54 new citizens welcomed to Vermont
PUTNEY — "Congrats Dad," read a sign with an American flag drawn on it. Alejandra Mena waived the sign in the air. The 18-year-old was teary-eyed as she watched her father walk across the stage and accept his certificate of citizenship.
On Thursday, 54 citizenship candidates became officially naturalized. The new citizens originally hailed from nearby countries such as Canada and Mexico to as far away as Bhutan and Grenada. The ceremony was held at Landmark College. Geoff Burgess, the head of the communications department, asked that the ceremony be held at Landmark to follow up on a unit he was teaching about immigration.
The unit was co-taught by Eric Bass, the co-founder and artistic director of Sandglass Theater, and centered around the plight of refugees. Students got to watch the Sandglass production of "Babylon," a play that focuses on real-life stories from refugees.
"It opened our eyes to the many layers of [the immigration process]," Burgess said of the play. Witnessing a naturalization was the next step, he said.
He personally got to shake each new citizen's hand. "They were really emotional," he said with a smile.
Honorable Geoffrey Crawford, a chief judge at the United States District Court for the District of Vermont, started the ceremony with a speech.
"Although our theme today is one of welcomingness, we should all start by considering the difficulty of the journeys you all made and the richness of the heritage that you bring with you from the countries of your birth," Crawford said.
He reminded both the new citizens and the audience that many of the people on stage left family behind. He reminded them that some of the new citizens were refugees whose birthplaces had been ravaged by war.
"Today we honor the continuing commitment of our nation to welcome and care for refugees who are seeking asylum for danger and mistreatment," he said. He said that he, and everyone else, honored the new citizens and their heritage. "You bring variety and energy and more. You've had experiences that we've yet to hear about. We are honored that you have chosen to make your lives here. We need you."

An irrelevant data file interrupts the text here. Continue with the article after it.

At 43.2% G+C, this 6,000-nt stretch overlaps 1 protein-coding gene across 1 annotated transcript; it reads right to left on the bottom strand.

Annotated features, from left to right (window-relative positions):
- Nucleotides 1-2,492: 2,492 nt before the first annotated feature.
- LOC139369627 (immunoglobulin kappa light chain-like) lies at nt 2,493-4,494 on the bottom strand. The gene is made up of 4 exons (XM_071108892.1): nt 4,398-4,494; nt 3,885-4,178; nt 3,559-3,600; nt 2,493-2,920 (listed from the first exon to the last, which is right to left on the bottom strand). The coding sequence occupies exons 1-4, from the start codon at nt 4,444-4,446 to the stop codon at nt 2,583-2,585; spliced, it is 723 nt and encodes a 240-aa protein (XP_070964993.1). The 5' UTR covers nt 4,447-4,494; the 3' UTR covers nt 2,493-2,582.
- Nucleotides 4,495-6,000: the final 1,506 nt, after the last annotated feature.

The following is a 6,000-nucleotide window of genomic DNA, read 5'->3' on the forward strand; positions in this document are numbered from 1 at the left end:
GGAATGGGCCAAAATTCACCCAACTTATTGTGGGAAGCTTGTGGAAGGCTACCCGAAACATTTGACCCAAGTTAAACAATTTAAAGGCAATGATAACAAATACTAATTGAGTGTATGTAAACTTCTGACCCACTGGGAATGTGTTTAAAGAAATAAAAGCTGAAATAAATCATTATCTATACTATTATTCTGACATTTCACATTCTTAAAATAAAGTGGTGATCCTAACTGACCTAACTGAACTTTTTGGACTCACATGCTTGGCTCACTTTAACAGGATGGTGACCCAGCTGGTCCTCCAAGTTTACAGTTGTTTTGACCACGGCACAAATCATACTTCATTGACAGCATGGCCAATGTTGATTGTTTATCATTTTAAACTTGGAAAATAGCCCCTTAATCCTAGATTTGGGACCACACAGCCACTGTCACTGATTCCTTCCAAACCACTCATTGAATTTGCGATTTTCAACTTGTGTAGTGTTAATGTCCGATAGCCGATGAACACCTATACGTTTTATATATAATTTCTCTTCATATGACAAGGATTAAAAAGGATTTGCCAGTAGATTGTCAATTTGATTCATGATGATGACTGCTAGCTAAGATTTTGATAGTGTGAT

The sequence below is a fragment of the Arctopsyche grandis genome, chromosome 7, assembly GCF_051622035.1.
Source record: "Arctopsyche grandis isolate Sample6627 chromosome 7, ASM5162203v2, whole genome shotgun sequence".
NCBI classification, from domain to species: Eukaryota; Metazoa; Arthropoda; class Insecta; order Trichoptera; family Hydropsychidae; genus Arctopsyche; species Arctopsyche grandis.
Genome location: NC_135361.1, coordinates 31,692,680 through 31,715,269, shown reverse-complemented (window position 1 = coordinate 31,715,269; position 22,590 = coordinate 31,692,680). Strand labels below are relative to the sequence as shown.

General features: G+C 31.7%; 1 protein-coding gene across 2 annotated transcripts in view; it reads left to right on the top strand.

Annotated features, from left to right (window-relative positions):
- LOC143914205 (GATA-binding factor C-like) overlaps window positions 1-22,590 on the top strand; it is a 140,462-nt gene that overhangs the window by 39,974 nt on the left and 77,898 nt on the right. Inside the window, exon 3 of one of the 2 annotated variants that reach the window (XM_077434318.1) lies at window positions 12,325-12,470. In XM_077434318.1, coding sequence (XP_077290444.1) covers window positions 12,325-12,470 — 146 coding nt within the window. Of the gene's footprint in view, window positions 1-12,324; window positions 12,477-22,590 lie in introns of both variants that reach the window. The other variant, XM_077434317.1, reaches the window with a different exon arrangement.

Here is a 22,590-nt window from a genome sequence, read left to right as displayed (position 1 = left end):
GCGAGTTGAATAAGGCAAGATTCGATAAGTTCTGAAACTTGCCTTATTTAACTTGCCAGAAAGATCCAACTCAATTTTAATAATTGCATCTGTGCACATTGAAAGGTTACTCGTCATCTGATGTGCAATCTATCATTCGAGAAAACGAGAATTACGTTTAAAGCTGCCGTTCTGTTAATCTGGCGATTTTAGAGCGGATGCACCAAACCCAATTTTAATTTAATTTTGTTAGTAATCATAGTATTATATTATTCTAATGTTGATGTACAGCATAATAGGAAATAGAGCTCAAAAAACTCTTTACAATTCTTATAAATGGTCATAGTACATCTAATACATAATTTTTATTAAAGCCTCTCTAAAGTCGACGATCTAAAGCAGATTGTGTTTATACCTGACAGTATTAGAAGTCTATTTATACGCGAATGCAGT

Crawford emphasized that in the U.S. people of all faiths were welcome. He mentioned Islam by name.
"We recognize that the Muslim faith is a long faith that has contributed greatly over 1,000 years to our nation," he said. "As Muslims, you have the same right as any other citizen. You have protection against discrimination on the basis of your religion, your national origin." He reminded everyone that their rights are protected under federal law and their protection enforced in the courts. "We welcome you as our brothers and sisters and citizens of the country that we all love and that you have chosen as your own."
Eduardo Mena, who was born in Venezuela, said he fell in love with the United States when he first went to New York City.
Mena used to visit Florida with his parents when he was younger. In 1997, Mena went to New York as a tourist and said he just stayed.
"In Venezuela, it's tough to make a living and survive. I saw a lot more opportunities here," he said. "My goal was to get married and have a family. I didn't want to live with my parents."
Mena found an employer who sponsored his path to citizenship and he was able to bring his fiance to the U.S. The two got married and had their daughter Alejandra. Now Mena and Alejandra live in Wilmington where Mena manages Scalia's Pizza. Alejandra is a freshman at Community College of Vermont's Brattleboro campus.